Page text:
Irene Nowell's work would be both impressive and important if she were "only" a masterful Scripture scholar or a gifted spiritual guide or a compelling teacher. The fact that she is all three makes her an extraordinary resource for Christians today. In Pleading, Cursing, Praising, Nowell puts all of these gifts to use to offer a guide to praying with the psalms.
Nowell maintains that the psalms teach us to tell our story, to cry out our pain, and to give praise to God. They also teach us to listen—to the voice of God, the voice of Christ, the voices of the people around us, and the voice of all creation. This book includes questions and exercises for personal reflection, brief prayers for praying along the way, and suggestions for composing one's own psalm-prayers. It promises to enrich the spiritual life of everyone who reads it.
Irene Nowell, OSB, is a member of the Benedictine community of Mount Saint Scholastica in Atchison, Kansas. She served on the translation team of the revised Old Testament of the New American Bible and the Committee on Illuminations and Texts for The Saint John's Bible. Nowell is a past president of the Catholic Biblical Association. She is the author of Numbers (of the New Collegeville Bible Commentary), Sing a New Song: The Psalms in the Sunday Lectionary, and Women in the Old Testament, all published by Liturgical Press.
I loved this book. . . . It is very readable. . . . This book is perfect for those who are new to the psalms. Nowell does not presume that the reader knows anything about the psalms. She writes clearly and simply about the psalms to draw one into the topic. Consequently, someone new to lectio divino, the Liturgy of the Hours, and/or spiritual direction will find this book a valuable source. . . . Though this book is perfect for newbies, there are many things that are valuable for people who have been praying with the psalms for years.
Mary McCormick, Emmanuel
Nowell's life-long love of the psalms and her scholarly work in interpreting and translating them provides grounding for understanding the Psalter's character, structure, history, theology, and function. Readers become more aware of the bonds that connect all-humans and all nature-in community. This book will be a fine companion for any who wish to learn the psalms.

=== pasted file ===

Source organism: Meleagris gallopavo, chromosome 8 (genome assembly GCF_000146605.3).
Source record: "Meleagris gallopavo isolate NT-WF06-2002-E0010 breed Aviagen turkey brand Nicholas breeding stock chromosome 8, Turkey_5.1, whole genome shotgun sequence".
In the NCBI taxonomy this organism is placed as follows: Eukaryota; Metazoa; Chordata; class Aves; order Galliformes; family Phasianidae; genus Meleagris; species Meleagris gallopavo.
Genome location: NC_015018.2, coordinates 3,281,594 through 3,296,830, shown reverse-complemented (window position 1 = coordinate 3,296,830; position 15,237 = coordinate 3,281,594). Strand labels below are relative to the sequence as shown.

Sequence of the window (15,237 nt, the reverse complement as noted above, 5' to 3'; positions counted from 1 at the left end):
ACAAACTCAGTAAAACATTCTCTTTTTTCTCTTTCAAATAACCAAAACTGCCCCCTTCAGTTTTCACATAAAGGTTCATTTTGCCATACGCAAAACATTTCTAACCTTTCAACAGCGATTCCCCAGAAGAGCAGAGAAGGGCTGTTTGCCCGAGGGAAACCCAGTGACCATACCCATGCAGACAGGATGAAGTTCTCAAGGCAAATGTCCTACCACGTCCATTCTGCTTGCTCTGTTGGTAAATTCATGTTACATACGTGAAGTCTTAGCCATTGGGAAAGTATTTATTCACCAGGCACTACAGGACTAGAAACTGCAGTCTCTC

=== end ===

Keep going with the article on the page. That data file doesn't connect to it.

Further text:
Shawn Carruth, OSB, Concordia College
Irene Nowell's latest offering, Pleading, Cursing, Praising: Conversing with God through the Psalms, is an accessible invitation to regular use of the Psalms in daily life. As a Benedictine nun, this is something she practices in monastic life. But informed by her years of experience as retreat leader, teacher, and spiritual director, she believes the rest of us can bring its fruits to our own tables. . . . What might more personal use of the Psalms make of us? Nowell's guide to "conversing with God through the Psalms" welcomes that exploration
Eileen Mannix, Union Presbyterian Seminary, Richmond, Virginia, Interpretation: A Journal of Bible and Theology
No one knows the psalms better than Irene Nowell. She knows them under the microscope as a scholar, but more importantly she knows them as a friend with whom she has been getting together every day for years. Her anecdotes and examples light up even the cursing psalms.
Abbot Jerome Kodell, Subiaco Abbey, Author of The Catholic Bible Study Handbook
Pleading, Cursing, Praising: Conversing with God through the Psalms is an immensely readable book which is an encouragement to anyone who seeks guidance in the use of the Psalms as a personal prayer tool. Though it is a scholarly treatment of the Psalms, this book of less than 100 pages is the most practical guide this reader has found. For those serious about understanding the Psalms and using them to enrich their prayer life, this book is an invaluable resource.
Kathy Barrett-Lennard, Tjurunga